Spokesperson for the Secretary-General, Stéphane Dujarric, told reporters at UN Headquarters in New York, that not all allegations have been fully verified, and many are in the preliminary assessment phase, with just one of the 38 allegations substantiated through an investigation, and eight pending further investigation by Member States.
Additionally, two allegations were found to not be substantiated, while 16 cases are in the process of being investigated. Of those, 14 are under preliminary assessment to determine if there is sufficient information for them to remain active. Two allegations, meanwhile, remain under review as limited information has been provided, and four have been closed.
In total, 43 victims have come forward with allegations. Of those, 19 are women, 10 are girls, and 10 females of unknown age. There is one male, two boys, and one unknown victim, whose gender has not been identified.
Of the allegations, 12 are categorized as sexual abuse, “actual or threatened physical intrusion of a sexual nature, whether by force or under unequal or coercive conditions,” as defined by the UN.
Nineteen cases were considered sexual exploitation, meaning, “any actual or attempted abuse of position of vulnerability, differential power or trust, for sexual purposes, including, but not limited to, profiting monetarily, socially or politically from the sexual exploitation of another.”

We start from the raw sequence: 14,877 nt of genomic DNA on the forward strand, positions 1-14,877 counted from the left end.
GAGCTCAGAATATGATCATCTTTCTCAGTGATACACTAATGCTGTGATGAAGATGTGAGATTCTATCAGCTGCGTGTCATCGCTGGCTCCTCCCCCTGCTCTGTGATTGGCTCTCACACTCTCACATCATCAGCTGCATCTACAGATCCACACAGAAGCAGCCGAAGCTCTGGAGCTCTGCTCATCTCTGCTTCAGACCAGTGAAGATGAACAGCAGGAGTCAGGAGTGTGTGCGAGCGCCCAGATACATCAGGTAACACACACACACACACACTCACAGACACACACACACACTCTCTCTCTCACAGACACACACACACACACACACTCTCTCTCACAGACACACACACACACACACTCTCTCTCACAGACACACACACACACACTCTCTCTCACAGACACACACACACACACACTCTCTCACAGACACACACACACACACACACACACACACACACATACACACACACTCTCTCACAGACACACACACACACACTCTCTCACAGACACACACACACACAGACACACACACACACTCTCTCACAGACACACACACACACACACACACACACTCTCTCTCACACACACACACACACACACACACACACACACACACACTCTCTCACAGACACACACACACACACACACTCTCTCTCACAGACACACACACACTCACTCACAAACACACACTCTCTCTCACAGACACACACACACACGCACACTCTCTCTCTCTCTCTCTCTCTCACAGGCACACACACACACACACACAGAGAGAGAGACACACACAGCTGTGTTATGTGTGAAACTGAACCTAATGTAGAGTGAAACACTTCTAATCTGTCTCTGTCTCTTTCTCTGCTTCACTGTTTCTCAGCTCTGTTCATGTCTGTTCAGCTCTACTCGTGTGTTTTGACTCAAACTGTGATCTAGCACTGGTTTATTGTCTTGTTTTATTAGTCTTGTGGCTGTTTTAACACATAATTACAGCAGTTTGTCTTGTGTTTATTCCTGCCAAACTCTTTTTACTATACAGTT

Another 10 allegations have been categorized as “other,” while two are of unknown nature, Mr. Dujarric reported.
Various concrete initiatives have been put in place to date, including:
- Transparent and harmonised quarterly reporting by the UN chief on the matter.
- Improved support to survivors with the appointment of a global Victims’ Rights Advocate, as well as several field-based ones, and the setting-up of a Victims Assistance Tracking database to ensure services are provided to survivors and victims, adequately and systematically.
- Strengthened Member State engagement with the creation of: a Voluntary Compact which more than 100 countries have adopted; and the Circle of Leadership, launched in September 2018 and which has been endorsed by 74 members so far.
- Mandatory training sessions for staff across the UN system.
- Community-based complaint mechanisms in all UN humanitarian and peacekeeping operations.
- And the launch in 2018 of a system called “Clear Check,” to prevent UN staff dismissed as a result of substantiated SEA allegations – or those who resigned or were separated during an investigation – from being re-employed.
Of the 38 allegations, 24 are related to agency personnel, funds and programmes, and 14 are related to civilian and uniformed personnel in peace operations.
This quarter also saw 39 allegations involving non-UN personnel working for implementing partners—those mandated by the UN to carry out its programmes. These involve 42 victims, and 39 perpetrators.
The United Nations is steadfast in its implementation of the Secretary-General’s strategy to combat sexual exploitation and abuse. From this quarter onwards, the organization will publish monthly updates on the status of previously reported allegations, dating back to 2017, when the current reporting framework began.
Strengthening engagement with Member States, and encouraging their Governments to join the Secretary-General’s Circle of Leadership on prevention, launched in September of last year, is another measure the organization is taking to stamp out further incidents.
Finally, Secretary-General António Guterres is continuing to encourage all Member States to become signatories to the Voluntary Compact, to which 101 States have committed so far, in a firm commitment to implementing a Zero Tolerance policy.